It’s also worth noting that the national leaders of those eras were, like Trump, members of the Prophet generations that precede Nomads in birth order. Most of the presidents of the Continental Congress during the Revolution were, like Peyton Randolph, born before 1724, the start of the Liberty generation. Lincoln was born in 1809, 13 years before the first Gilded was born. FDR was born in 1882, but the first Lost was born in 1883. So, Trump’s timing is historically perfect.

The biggest difference between Gen X and Boomers: pragmatism over principles.

Boomers will blow up the world to prove a point. Gen Xers will find a way to survive.

Think about that. Think about the Boomers begging Trump to “do something” about Russia. The Boomers seem okay with nuclear war now. Ready to end civilization in a series of mushroom clouds. The generation that once donned bumper stickers reading “You can’t hug your kids with nuclear arms” is ready to push the red button and end it all. Maybe that name “Boomer” has gone to their heads.

Fighting for human survival is the generation of slackers. It’s not that we’re unprincipled. It’s that we think principles are evil if they require the destruction of our culture, our civilization, or our species. Or maybe we think principles apply to personal conduct, not to public policy. Either way, survival comes first.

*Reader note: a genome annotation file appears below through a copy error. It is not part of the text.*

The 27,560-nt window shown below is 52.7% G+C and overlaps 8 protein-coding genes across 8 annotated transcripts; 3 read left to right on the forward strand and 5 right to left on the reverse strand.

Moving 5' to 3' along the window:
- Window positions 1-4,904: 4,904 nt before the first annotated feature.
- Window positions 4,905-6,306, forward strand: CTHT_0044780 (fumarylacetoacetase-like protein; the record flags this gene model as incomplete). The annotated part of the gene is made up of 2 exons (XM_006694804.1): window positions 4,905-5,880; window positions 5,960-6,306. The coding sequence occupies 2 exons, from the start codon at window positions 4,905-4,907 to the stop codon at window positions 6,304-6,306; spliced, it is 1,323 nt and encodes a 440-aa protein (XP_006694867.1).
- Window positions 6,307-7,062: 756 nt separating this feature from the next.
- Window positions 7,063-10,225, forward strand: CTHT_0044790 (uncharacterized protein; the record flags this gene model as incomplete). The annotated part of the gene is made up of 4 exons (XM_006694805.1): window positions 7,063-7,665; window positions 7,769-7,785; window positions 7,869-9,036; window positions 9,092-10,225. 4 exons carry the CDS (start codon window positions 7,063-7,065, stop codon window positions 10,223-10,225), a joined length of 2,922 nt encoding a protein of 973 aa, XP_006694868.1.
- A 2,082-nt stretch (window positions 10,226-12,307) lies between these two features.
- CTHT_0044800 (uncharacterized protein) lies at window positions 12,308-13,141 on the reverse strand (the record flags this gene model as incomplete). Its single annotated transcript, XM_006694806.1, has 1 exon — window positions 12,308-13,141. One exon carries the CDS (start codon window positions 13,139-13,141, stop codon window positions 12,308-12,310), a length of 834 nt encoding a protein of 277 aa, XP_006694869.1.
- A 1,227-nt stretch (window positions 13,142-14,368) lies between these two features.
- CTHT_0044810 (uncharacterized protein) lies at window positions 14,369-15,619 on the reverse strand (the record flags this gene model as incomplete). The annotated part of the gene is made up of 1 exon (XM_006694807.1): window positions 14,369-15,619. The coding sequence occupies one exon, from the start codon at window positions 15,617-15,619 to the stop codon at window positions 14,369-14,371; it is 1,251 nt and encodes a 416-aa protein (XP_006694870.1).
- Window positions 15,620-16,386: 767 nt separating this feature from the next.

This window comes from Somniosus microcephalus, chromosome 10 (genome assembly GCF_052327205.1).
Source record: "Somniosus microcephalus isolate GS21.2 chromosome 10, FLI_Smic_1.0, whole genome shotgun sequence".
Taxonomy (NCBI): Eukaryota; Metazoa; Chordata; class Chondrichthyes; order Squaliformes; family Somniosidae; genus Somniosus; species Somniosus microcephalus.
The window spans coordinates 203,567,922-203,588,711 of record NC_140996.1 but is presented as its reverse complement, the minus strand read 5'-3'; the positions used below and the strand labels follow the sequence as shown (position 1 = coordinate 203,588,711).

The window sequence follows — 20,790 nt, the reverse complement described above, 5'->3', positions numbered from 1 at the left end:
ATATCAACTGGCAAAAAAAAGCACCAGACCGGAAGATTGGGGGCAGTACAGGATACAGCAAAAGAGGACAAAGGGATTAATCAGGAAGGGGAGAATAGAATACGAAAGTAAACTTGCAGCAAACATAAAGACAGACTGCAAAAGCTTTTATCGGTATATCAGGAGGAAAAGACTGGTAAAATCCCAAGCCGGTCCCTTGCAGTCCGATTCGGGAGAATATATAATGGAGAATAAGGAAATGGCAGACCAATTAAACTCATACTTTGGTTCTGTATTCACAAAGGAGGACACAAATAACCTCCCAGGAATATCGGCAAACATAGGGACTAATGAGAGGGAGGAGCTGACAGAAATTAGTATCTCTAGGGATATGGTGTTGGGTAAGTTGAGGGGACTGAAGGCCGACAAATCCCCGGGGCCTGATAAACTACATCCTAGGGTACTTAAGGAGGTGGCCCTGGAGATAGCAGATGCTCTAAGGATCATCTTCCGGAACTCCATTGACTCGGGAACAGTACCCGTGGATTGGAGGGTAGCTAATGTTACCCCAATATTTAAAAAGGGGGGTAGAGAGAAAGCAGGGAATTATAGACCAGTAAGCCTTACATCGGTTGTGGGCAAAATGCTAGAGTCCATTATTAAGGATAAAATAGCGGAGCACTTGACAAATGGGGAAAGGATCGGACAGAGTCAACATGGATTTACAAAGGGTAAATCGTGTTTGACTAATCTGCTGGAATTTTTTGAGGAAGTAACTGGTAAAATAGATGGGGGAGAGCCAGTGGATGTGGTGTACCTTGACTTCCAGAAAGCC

And this gets us to the point of why we Trump supporters are so hell-bent on seeing our mission through. This is why we will tolerate, even applaud, our president’s most outlandish and most “modern day presidential” acts.

It is our mission. Howe and Strauss gave it to us in 13th Gen: Abort, Retry, Ignore, Fail?, published when we were kids in 1993.

Yes, 13ers do have a mission. Theirs is the American generation that history has charged with the task of cleaning up after everybody else’s mess . . . So too is theirs the generation charged with showing others how, in this millennial era, Americans can still enjoy “life, liberty, and the pursuit of happiness” without letting the world fly to pieces, without bankrupting the nation, and without squandering scarce global resources.

Do the dirty work, have a little fun, help the kids behind them. Not bad. Let other call 13ers “underachievers.” They can take it. We, their elders, will never live to see how their story turns out. They will. The rest of us can only imagine how, when their job’s done, they’ll look history in the eye, give a little smile, and move.

It’s pretty clear Donald Trump has adopted our generation’s mission as his own. I call on the “principled” Boomers and the other generations to shut up, get out of the way, and let us get on with the job of cleaning up your messes.

And we’re getting too damn old to argue about it. As I warned last February: